On Wednesday Helen Claire, the Director of WorldTeach, who is in charge of the programs in all 20 countries they operate in, was to come over to Ngara for one night after meeting with the government in Rwanda to formalize details for starting the program there. We wanted to clean up our house for her, but, alas, the water went out again so we only got to sweep the floors. Thank goodness Bree's cat, Poa, is getting pretty good at going to the bathroom in the shower instead of our living room rug. Don't know how he learned that, but when we go in to go to the bathroom he often comes in and does his thing at the same time, so it must be learning by example. Having cats go to the bathroom in your shower does not sound great, but a big improvement over the rest of the house! The shower hasn't worked since we have been here, anyway.
We expected Helen Claire to come around 6 so she could see our house then have dinner in the canteen at 7:30. We did not have her phone number so were unable to call her. Their car apparently broke down at the Rwanda border. They were able to get it going again, but it broke down again right when they got into town, next to the petrol station where they were supposed to meet Bree. They were able to see the station right before the power in the whole town went out, and everything was suddenly pitch black, except for the gorgeous stars in the sky. Helen Claire said she tried to call Bree about six times en route, but her cell phone apparently could not connect in the rural area.
So about 8 p.m. Bree got a piky piky to the station to meet them and show them the way to our compound. There was apparently some discussion about leaving one person behind so the car was unattended, but Bree finally convinced them that we have a low crime rate here and the car would be fine. So they showed up at Afriline by taxi around 8:45. The prepared dinner was on the cold side, but everyone was hungry enough to do it justice. We ate by candlelight, since there was no power. The visitors were tired and in a rush to get to their "hotel" as their driver was threatening to walk there. So they left after about 20 minutes and not much conversation. Bree accompanied them to their room at Womencraft, a local NGO that sells baskets made in the villages, where Bree had arranged for them to stay.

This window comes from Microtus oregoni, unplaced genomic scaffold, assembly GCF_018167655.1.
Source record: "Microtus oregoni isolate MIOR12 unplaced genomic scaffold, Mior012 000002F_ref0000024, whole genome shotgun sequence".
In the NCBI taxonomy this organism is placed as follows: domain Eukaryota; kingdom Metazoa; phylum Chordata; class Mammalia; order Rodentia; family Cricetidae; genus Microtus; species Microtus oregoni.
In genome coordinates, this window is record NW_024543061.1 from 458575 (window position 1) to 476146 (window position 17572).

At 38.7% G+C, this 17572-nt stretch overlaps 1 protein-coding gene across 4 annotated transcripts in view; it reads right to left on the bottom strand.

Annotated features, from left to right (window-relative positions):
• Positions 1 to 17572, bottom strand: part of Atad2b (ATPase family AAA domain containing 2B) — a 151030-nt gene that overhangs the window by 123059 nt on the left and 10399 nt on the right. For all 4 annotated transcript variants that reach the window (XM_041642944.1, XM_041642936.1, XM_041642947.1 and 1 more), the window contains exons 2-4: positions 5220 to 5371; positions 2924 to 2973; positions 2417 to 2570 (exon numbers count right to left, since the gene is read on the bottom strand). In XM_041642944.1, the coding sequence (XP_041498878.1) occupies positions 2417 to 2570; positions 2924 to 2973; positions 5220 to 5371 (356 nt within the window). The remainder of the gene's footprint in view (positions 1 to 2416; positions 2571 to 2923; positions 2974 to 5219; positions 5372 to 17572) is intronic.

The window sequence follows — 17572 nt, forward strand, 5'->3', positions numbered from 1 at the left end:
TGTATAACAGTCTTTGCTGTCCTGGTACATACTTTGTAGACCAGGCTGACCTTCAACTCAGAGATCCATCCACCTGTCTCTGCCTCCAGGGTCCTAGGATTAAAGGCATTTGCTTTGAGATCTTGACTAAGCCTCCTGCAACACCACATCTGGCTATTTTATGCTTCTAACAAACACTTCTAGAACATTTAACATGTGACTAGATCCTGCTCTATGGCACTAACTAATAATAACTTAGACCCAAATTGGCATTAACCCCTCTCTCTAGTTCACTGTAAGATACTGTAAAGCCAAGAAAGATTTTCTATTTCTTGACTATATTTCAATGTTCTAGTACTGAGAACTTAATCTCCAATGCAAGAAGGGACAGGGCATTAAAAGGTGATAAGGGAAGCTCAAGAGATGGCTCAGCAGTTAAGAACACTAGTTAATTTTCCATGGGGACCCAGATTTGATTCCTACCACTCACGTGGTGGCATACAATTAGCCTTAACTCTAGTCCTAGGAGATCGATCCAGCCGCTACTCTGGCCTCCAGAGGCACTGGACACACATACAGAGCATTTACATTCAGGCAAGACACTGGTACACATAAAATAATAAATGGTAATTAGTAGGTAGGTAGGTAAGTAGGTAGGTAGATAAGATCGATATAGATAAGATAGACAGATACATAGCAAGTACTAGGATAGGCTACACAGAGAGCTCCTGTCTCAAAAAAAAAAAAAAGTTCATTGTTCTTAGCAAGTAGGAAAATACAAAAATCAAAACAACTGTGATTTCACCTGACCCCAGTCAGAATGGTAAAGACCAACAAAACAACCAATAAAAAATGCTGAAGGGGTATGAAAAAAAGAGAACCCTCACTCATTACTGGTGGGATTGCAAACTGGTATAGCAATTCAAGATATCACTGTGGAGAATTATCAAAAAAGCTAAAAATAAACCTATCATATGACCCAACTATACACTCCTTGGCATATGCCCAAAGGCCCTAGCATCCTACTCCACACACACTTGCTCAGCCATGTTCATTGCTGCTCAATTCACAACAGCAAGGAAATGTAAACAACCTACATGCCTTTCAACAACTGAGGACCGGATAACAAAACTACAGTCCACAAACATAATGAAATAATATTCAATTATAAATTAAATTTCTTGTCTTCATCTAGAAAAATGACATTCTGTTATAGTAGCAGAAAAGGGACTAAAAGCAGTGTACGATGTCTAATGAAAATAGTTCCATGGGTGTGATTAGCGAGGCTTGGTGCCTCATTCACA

The power was on the next morning, but still no water. Bree met Helen Claire and her companion, Susan, at Womencraft and walked with them to her school. Her students were prepped to give a little "Welcome Helen Claire" speech that was well received. They then came to Ngara Secondary School and met me. I had kept my Form 1C students for 3 periods, hoping the visitors would come and be able to see me teach, but they arrived about 15 minutes after I finished. I had taught "occupations" and had the students play "What's My Line" so all my writing was still on the board when I took them to visit the class. My students had a free period and swarmed the visitors instead of the very organized reception they got in Bree's class. The students finally sat down and got introduced, but Helen Claire commented on what a "challenge" they were. I then took the visitors to see the library and one of my other classes, also in free period but not so rambunctious. There is something about cameras, which Helen Claire, Susan and I were all using, that gets the kids really excited. I think they rarely have an opportunity to get their pictures taken. Nobody really misbehaved, but they were definitely a little overenthusiastic. I think the visitors were charmed, nonetheless, as they really are great kids.
|the girls get their heads shaved when they enroll,so no fancy braids here
|Susan with the Twins
|Bree, Helen Claire, and Susan visit one of my classes
|Fellow teachers on break
Unfortunately, Helen Claire has gotten word that her mother passed away the day before (not unexpectedly), so her planned visit to Rulenge to see the classes of Lauren and Allie was cancelled. She wanted to give plenty of time for the ailing car to get them back to Kigali and the flight home for the funeral in the United States.
I have to say, through all the trials and tribulations of their trip to Ngara (car troubles, power and water failure, cold food, no cold beer, late nights and early mornings, curtailed visit) I never heard a single complaint from either of these older women. Hopefully their journey home went without a hitch. But TIA (This is Africa!)
|Some of my Form 1B students outside of class. There are about 40 students in each of my four Form 1 streams.